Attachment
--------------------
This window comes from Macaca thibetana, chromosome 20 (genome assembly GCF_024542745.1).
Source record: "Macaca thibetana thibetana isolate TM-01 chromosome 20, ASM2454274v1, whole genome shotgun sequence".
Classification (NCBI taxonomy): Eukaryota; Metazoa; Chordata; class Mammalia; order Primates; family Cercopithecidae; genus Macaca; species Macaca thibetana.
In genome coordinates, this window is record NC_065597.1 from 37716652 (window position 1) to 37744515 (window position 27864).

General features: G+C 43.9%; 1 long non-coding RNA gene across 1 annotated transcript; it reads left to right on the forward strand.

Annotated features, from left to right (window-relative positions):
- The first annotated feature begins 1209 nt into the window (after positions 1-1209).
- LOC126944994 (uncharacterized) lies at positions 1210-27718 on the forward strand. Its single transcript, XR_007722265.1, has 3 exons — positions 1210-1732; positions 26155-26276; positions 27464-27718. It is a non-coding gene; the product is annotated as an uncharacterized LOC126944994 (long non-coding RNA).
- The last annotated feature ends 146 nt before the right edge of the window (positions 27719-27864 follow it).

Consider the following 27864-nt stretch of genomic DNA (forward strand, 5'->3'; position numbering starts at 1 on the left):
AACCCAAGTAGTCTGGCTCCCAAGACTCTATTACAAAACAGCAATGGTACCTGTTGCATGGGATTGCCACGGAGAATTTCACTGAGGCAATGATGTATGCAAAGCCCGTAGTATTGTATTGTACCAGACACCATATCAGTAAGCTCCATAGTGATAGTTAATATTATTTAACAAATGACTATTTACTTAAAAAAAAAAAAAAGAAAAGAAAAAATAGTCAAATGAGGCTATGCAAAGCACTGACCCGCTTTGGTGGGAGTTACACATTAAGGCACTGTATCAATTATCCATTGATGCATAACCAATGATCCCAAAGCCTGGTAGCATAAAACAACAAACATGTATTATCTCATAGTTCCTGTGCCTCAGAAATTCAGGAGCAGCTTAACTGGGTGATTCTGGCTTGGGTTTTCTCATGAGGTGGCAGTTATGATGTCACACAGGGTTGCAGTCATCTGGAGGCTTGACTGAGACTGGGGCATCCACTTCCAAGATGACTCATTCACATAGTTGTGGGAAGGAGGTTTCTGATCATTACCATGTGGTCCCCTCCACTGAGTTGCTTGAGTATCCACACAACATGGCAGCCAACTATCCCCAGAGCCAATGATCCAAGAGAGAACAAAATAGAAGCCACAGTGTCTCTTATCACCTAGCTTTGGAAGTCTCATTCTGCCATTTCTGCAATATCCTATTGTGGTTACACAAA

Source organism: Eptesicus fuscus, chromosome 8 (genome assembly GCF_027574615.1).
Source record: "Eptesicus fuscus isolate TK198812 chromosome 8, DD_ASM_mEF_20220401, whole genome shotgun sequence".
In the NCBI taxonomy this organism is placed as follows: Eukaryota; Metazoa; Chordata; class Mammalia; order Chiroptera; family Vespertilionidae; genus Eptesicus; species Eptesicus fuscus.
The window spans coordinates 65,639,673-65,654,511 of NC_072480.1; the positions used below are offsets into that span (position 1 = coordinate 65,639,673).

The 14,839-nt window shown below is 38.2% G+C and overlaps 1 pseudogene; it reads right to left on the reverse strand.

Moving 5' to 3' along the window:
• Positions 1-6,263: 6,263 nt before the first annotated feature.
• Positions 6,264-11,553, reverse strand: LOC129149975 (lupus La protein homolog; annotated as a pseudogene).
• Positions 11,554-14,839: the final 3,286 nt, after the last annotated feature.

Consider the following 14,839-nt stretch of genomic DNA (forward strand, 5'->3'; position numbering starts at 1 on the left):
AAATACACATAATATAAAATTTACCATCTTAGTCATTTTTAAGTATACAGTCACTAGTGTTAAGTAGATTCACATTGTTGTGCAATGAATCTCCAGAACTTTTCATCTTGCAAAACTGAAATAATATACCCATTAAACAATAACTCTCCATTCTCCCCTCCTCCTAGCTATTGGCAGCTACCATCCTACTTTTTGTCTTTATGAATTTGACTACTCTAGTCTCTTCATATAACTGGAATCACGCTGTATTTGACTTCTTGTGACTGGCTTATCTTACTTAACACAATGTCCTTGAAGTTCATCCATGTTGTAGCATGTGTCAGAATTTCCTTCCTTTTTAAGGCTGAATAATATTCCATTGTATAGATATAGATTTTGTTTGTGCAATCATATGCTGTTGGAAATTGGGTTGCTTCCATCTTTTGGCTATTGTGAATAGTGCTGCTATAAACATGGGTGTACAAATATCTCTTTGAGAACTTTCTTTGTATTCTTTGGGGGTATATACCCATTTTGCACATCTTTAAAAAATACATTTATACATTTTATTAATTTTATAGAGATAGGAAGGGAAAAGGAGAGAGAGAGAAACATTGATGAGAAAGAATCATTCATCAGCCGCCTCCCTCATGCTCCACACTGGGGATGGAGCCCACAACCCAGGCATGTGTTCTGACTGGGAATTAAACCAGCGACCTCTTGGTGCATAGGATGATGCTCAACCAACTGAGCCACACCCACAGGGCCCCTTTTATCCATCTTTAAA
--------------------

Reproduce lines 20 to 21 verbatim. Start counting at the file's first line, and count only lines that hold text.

• Positions 11,554-14,839: the final 3,286 nt, after the last annotated feature.

Consider the following 14,839-nt stretch of genomic DNA (forward strand, 5'->3'; position numbering starts at 1 on the left):